US Defense Secretary Chuck Hagel, who hopes to soon have most of his management team in place, speaks to the traveling press aboard his military aircraft en route to Afghanistan in March 2013. (Getty Images)
WASHINGTON — The team of US Defense Secretary Chuck Hagel — who’s entering his second year in office — is finally taking shape.
Hagel has surrounded himself with a team of experienced managers tasked with reshaping the Pentagon as defense spending declines following more than a decade of war, experts say.
One senior defense official said Hagel has been pumped and energized in recent staff meetings about the prospect of having a full-up staff as he begins chapter two of his tenure at the Defense Department.
Some of these undersecretaries and assistant secretaries will begin the confirmation process Feb. 25 when they appear before the Senate Armed Services Committee.
The list of nominees includes: Robert Work, nominated for deputy defense secretary; Michael McCord, for comptroller; and Christine Wormuth, for undersecretary for policy.
Also scheduled to testify are Brian McKeon, nominated to be principal deputy undersecretary for policy; David Shear, to be assistant secretary for Asian and Pacific Security Affairs; and Eric Rosenbach, to be assistant secretary for homeland defense.
Other nominations pending in the Senate include Jessica Wright, to be the undersecretary for personnel and readiness, and Jamie Morin, to be the director of the Cost Assessment and Program Evaluation Office (CAPE).
Work and McCord were originally scheduled to have their own hearing on Feb. 13, however a snowstorm hit Washington and shut down the federal government.
“It’s critically important to have these seats full,” said Arnold Punaro, a retired Marine Corps major general who chairs the Reserve Forces Policy Board.
If the Senate confirms Work, Hagel will have a full-time deputy for the first time since Ashton Carter left in early December.
Christine Fox, who stepped down as the head of the CAPE office last summer, has been serving as the acting deputy defense secretary since December. The majority of her time has been spent constructing DoD’s 2015 budget proposal.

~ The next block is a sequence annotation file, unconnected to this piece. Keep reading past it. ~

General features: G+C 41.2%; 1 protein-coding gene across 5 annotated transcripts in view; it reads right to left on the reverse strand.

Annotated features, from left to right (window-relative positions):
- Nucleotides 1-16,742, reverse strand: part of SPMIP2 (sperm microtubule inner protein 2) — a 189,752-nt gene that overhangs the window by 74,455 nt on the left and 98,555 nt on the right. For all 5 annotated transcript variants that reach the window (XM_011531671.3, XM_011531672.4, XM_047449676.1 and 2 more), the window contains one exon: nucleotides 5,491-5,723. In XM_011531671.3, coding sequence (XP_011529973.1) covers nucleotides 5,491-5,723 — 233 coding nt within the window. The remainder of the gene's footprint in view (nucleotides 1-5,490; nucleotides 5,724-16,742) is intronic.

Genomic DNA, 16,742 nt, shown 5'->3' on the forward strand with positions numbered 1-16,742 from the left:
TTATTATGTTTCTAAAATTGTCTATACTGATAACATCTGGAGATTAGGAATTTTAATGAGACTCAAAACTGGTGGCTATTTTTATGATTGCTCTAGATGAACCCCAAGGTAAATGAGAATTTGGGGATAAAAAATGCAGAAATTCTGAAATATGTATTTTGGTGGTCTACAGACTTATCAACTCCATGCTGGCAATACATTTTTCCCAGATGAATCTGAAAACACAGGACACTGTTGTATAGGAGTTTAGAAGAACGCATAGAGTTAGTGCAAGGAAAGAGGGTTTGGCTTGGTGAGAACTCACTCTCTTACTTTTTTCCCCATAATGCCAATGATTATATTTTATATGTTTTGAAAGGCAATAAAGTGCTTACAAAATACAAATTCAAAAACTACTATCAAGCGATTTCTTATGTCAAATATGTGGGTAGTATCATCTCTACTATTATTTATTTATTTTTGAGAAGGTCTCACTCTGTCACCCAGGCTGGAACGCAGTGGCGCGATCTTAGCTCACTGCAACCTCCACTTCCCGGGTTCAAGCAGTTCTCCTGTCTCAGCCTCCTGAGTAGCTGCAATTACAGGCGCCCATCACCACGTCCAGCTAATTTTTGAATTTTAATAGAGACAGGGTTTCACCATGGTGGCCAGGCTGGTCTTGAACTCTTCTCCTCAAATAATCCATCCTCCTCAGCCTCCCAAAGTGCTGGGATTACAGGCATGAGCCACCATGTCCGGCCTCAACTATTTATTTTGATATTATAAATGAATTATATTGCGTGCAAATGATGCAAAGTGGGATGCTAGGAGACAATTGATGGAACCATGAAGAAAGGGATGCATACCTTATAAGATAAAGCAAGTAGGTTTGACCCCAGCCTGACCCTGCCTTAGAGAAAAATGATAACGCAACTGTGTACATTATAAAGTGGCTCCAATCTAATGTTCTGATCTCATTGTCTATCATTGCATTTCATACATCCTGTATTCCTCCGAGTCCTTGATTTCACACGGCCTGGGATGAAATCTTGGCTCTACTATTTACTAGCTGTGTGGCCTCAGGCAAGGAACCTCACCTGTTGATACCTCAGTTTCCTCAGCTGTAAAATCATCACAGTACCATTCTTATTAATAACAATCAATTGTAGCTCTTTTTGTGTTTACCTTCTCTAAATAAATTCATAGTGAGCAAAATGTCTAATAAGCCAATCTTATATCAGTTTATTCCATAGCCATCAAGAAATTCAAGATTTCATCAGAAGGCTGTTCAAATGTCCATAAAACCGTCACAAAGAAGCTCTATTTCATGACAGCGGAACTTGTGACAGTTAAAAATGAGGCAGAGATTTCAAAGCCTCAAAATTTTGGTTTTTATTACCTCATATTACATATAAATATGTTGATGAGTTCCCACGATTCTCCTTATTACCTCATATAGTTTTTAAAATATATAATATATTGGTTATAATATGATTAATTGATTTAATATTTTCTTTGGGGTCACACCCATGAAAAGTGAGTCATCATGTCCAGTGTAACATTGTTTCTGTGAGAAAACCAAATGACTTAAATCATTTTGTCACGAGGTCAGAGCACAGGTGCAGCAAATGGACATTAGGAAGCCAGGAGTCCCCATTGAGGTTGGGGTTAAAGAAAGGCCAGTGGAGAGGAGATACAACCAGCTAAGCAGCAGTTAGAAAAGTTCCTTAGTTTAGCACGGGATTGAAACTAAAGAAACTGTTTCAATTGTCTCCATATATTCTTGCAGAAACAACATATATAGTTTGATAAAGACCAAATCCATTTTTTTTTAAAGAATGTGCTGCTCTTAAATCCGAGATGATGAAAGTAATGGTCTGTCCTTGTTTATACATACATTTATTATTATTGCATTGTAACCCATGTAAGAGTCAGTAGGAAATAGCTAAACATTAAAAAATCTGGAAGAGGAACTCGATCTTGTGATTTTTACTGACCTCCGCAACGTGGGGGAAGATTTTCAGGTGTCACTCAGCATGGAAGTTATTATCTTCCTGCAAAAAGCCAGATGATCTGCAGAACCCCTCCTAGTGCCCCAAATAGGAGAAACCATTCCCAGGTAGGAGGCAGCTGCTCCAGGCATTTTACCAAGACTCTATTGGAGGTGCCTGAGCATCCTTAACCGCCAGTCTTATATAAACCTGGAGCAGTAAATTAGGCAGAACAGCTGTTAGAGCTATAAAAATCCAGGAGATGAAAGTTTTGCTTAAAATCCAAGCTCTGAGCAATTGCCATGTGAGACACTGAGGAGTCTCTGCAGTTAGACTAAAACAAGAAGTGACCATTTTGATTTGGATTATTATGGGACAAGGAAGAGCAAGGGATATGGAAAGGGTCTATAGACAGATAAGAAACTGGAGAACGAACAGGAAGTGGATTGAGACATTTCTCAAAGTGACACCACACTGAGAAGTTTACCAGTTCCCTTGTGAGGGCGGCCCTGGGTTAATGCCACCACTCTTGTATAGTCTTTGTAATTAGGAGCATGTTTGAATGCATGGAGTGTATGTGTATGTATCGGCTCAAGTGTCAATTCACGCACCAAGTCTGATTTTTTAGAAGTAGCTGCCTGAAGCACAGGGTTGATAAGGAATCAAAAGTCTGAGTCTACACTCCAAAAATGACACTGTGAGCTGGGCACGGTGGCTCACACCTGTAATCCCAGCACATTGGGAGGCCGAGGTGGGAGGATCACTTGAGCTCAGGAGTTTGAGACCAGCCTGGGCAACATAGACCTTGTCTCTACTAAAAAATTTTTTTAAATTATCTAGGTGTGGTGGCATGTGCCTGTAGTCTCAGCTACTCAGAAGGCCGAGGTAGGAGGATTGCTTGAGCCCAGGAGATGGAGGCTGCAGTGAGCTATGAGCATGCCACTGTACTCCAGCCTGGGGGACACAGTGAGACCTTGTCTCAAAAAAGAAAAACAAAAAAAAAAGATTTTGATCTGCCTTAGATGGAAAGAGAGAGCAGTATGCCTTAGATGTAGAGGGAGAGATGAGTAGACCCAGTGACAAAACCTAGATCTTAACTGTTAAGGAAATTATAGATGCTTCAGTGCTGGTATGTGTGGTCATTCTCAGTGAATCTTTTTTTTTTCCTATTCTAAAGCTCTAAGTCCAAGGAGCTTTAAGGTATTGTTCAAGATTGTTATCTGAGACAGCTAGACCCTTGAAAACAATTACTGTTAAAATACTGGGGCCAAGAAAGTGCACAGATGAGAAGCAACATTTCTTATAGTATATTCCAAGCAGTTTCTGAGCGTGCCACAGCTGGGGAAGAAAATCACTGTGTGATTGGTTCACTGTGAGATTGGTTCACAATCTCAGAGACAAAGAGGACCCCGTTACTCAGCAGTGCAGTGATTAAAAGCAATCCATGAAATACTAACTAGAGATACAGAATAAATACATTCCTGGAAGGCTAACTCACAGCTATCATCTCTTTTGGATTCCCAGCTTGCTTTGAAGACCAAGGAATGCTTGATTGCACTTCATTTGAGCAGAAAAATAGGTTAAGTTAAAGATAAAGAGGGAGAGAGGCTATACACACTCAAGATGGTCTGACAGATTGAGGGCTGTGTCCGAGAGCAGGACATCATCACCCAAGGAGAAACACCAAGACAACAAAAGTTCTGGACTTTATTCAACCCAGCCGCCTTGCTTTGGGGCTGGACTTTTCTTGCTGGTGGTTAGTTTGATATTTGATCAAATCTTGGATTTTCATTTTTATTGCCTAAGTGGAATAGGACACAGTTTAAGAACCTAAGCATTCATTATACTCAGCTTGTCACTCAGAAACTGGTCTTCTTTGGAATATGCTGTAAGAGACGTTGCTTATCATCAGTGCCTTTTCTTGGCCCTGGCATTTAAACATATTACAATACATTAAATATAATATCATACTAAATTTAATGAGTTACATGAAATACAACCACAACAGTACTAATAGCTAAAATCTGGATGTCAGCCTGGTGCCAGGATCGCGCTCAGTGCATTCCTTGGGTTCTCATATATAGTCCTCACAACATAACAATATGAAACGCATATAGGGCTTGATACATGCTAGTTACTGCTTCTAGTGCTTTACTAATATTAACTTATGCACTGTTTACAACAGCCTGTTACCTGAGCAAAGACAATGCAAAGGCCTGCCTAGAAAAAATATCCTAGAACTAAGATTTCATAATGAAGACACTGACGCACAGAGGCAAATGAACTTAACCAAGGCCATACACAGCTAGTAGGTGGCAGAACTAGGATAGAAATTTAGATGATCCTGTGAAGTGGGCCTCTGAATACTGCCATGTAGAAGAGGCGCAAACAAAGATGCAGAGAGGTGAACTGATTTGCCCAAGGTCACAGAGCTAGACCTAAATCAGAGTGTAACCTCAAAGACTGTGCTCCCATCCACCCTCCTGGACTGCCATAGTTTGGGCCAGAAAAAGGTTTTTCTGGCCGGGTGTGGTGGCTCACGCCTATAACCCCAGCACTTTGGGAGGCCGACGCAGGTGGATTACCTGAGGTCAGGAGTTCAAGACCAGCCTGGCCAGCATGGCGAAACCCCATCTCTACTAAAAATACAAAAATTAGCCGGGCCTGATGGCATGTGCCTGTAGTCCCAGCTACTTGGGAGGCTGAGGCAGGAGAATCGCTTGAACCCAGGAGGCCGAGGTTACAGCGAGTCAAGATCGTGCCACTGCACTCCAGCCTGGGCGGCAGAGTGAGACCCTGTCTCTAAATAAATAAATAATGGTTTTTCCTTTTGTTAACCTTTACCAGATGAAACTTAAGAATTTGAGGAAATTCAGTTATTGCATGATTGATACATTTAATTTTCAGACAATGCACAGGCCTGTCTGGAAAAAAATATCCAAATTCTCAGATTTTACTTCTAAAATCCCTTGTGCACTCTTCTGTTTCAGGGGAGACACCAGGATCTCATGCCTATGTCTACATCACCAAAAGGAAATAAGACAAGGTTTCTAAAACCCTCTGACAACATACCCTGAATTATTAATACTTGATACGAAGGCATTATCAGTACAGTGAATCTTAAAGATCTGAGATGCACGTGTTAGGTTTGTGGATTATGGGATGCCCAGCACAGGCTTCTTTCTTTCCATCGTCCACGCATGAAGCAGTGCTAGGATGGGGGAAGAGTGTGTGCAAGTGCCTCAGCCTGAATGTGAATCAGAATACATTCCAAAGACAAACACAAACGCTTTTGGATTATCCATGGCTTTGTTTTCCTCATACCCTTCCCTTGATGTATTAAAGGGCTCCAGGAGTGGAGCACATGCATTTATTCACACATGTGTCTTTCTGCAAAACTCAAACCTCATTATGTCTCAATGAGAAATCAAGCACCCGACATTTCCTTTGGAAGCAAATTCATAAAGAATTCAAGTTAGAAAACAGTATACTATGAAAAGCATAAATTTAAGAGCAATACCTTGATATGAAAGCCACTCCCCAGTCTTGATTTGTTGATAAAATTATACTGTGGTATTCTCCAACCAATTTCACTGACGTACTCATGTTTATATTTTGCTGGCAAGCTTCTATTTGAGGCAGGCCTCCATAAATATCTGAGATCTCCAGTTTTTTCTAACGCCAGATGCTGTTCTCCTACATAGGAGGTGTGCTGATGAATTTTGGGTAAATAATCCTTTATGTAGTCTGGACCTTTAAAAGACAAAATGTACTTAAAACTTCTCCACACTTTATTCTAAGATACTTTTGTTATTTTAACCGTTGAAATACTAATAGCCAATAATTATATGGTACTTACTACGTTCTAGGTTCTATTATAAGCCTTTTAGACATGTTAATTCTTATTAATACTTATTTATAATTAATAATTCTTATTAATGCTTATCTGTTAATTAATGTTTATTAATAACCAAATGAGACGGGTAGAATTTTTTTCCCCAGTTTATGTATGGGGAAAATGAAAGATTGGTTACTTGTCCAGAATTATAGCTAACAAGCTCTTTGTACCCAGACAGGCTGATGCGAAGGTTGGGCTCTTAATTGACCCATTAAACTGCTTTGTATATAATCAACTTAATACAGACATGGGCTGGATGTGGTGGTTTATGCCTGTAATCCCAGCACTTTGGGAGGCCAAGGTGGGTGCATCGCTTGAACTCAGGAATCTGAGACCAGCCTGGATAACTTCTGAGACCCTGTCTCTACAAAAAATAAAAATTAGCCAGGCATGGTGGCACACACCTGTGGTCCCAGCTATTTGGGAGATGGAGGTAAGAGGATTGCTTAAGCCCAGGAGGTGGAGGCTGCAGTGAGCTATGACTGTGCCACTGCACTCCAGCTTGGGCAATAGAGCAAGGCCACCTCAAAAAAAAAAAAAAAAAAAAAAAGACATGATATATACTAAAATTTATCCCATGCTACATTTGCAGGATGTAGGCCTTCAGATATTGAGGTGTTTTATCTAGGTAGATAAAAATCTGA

Customarily, the deputy runs the Pentagon, overseeing all major decisions, but other full-time deputy defense secretaries typically focus on a range of other issues and projects for the secretary.
For instance, Carter, who was Leon Panetta’s deputy and Hagel’s deputy for nine months, focused on acquisition improvement projects, led a group that looked to streamline military relations with India and made various bureaucratic changes to simplify the Pentagon’s management and oversight structure.
William Lynn, who was deputy for Robert Gates and briefly for Leon Panetta, was instrumental in the development of major DoD strategies for cybersecurity, space and operational energy.
Work would help Hagel shoulder a difficult workload, which lately has been dominated by a declining budget, revising the military strategy, military sexual assault and a cheating scandal in the Air Force and Navy nuclear ranks.
None of the nominees is new to the defense community.
Work served as Navy undersecretary before becoming CEO of the Center for a New American Security think tank last year. McCord is DoD’s deputy comptroller, and Wormuth is deputy undersecretary for strategy, plans and force development.
Shear is the US ambassador to Vietnam, and McKeon is executive secretary of the National Security Council and chief of staff for the National Security Staff at the White House. Rosenbach is the deputy assistant secretary for cyber policy. ■